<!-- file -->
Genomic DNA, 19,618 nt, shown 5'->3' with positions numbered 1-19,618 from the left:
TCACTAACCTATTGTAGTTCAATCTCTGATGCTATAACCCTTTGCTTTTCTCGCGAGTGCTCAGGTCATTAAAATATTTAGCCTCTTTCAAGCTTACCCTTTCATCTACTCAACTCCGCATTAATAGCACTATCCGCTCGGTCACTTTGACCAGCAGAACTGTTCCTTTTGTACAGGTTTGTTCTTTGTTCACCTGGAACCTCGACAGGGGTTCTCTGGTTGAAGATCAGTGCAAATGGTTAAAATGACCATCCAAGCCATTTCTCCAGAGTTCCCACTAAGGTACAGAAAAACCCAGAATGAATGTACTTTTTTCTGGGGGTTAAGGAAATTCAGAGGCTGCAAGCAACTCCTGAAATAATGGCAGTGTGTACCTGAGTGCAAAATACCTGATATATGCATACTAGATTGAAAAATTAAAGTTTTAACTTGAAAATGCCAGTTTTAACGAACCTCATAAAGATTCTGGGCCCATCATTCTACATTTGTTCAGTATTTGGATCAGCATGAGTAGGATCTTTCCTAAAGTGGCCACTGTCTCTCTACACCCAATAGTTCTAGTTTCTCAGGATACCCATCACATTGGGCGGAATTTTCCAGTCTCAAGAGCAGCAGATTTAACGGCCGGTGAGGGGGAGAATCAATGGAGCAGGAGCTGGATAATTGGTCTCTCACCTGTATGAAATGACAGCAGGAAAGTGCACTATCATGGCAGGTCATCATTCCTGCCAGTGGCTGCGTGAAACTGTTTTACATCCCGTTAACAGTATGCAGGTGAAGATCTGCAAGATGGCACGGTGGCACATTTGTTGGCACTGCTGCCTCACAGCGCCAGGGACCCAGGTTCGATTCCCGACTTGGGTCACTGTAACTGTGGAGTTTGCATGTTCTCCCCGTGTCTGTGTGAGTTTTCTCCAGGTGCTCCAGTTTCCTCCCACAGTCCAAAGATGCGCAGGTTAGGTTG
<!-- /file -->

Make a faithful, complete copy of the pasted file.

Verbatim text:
Genomic DNA, 19,618 nt, shown 5'->3' with positions numbered 1-19,618 from the left:
TCACTAACCTATTGTAGTTCAATCTCTGATGCTATAACCCTTTGCTTTTCTCGCGAGTGCTCAGGTCATTAAAATATTTAGCCTCTTTCAAGCTTACCCTTTCATCTACTCAACTCCGCATTAATAGCACTATCCGCTCGGTCACTTTGACCAGCAGAACTGTTCCTTTTGTACAGGTTTGTTCTTTGTTCACCTGGAACCTCGACAGGGGTTCTCTGGTTGAAGATCAGTGCAAATGGTTAAAATGACCATCCAAGCCATTTCTCCAGAGTTCCCACTAAGGTACAGAAAAACCCAGAATGAATGTACTTTTTTCTGGGGGTTAAGGAAATTCAGAGGCTGCAAGCAACTCCTGAAATAATGGCAGTGTGTACCTGAGTGCAAAATACCTGATATATGCATACTAGATTGAAAAATTAAAGTTTTAACTTGAAAATGCCAGTTTTAACGAACCTCATAAAGATTCTGGGCCCATCATTCTACATTTGTTCAGTATTTGGATCAGCATGAGTAGGATCTTTCCTAAAGTGGCCACTGTCTCTCTACACCCAATAGTTCTAGTTTCTCAGGATACCCATCACATTGGGCGGAATTTTCCAGTCTCAAGAGCAGCAGATTTAACGGCCGGTGAGGGGGAGAATCAATGGAGCAGGAGCTGGATAATTGGTCTCTCACCTGTATGAAATGACAGCAGGAAAGTGCACTATCATGGCAGGTCATCATTCCTGCCAGTGGCTGCGTGAAACTGTTTTACATCCCGTTAACAGTATGCAGGTGAAGATCTGCAAGATGGCACGGTGGCACATTTGTTGGCACTGCTGCCTCACAGCGCCAGGGACCCAGGTTCGATTCCCGACTTGGGTCACTGTAACTGTGGAGTTTGCATGTTCTCCCCGTGTCTGTGTGAGTTTTCTCCAGGTGCTCCAGTTTCCTCCCACAGTCCAAAGATGCGCAGGTTAGGTTG